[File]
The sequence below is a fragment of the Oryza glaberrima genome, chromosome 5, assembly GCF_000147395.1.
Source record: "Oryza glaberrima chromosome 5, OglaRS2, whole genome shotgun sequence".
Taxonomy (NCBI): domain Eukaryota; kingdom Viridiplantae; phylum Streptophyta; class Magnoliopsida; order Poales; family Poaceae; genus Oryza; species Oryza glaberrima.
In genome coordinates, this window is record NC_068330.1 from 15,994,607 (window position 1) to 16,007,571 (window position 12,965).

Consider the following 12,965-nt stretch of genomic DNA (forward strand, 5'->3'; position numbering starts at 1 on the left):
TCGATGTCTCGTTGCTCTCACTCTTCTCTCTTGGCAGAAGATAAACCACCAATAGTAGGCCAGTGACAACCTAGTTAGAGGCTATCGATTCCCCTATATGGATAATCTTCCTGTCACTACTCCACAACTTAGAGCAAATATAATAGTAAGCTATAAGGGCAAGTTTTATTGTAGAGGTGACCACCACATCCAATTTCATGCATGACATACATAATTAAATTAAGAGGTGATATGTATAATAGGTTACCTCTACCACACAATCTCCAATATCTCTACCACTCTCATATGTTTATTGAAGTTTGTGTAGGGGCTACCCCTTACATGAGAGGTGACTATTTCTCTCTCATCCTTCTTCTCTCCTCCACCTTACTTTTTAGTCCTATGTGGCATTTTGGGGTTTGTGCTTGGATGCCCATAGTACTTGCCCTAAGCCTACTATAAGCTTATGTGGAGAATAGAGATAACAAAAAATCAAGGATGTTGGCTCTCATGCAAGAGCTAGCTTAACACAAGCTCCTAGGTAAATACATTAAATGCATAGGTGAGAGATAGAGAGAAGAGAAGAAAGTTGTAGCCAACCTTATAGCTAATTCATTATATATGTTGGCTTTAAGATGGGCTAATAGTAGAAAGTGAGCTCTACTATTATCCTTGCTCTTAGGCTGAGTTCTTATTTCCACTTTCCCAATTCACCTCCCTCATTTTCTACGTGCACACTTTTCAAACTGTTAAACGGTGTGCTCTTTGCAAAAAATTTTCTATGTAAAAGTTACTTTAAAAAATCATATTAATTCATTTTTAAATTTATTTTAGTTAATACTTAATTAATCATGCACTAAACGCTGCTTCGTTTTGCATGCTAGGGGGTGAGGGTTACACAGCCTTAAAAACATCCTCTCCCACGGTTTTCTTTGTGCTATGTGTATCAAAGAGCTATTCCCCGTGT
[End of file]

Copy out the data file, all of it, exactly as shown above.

The sequence below is a fragment of the Oryza glaberrima genome, chromosome 5, assembly GCF_000147395.1.
Source record: "Oryza glaberrima chromosome 5, OglaRS2, whole genome shotgun sequence".
Taxonomy (NCBI): domain Eukaryota; kingdom Viridiplantae; phylum Streptophyta; class Magnoliopsida; order Poales; family Poaceae; genus Oryza; species Oryza glaberrima.
In genome coordinates, this window is record NC_068330.1 from 15,994,607 (window position 1) to 16,007,571 (window position 12,965).

Consider the following 12,965-nt stretch of genomic DNA (forward strand, 5'->3'; position numbering starts at 1 on the left):
TCGATGTCTCGTTGCTCTCACTCTTCTCTCTTGGCAGAAGATAAACCACCAATAGTAGGCCAGTGACAACCTAGTTAGAGGCTATCGATTCCCCTATATGGATAATCTTCCTGTCACTACTCCACAACTTAGAGCAAATATAATAGTAAGCTATAAGGGCAAGTTTTATTGTAGAGGTGACCACCACATCCAATTTCATGCATGACATACATAATTAAATTAAGAGGTGATATGTATAATAGGTTACCTCTACCACACAATCTCCAATATCTCTACCACTCTCATATGTTTATTGAAGTTTGTGTAGGGGCTACCCCTTACATGAGAGGTGACTATTTCTCTCTCATCCTTCTTCTCTCCTCCACCTTACTTTTTAGTCCTATGTGGCATTTTGGGGTTTGTGCTTGGATGCCCATAGTACTTGCCCTAAGCCTACTATAAGCTTATGTGGAGAATAGAGATAACAAAAAATCAAGGATGTTGGCTCTCATGCAAGAGCTAGCTTAACACAAGCTCCTAGGTAAATACATTAAATGCATAGGTGAGAGATAGAGAGAAGAGAAGAAAGTTGTAGCCAACCTTATAGCTAATTCATTATATATGTTGGCTTTAAGATGGGCTAATAGTAGAAAGTGAGCTCTACTATTATCCTTGCTCTTAGGCTGAGTTCTTATTTCCACTTTCCCAATTCACCTCCCTCATTTTCTACGTGCACACTTTTCAAACTGTTAAACGGTGTGCTCTTTGCAAAAAATTTTCTATGTAAAAGTTACTTTAAAAAATCATATTAATTCATTTTTAAATTTATTTTAGTTAATACTTAATTAATCATGCACTAAACGCTGCTTCGTTTTGCATGCTAGGGGGTGAGGGTTACACAGCCTTAAAAACATCCTCTCCCACGGTTTTCTTTGTGCTATGTGTATCAAAGAGCTATTCCCCGTGT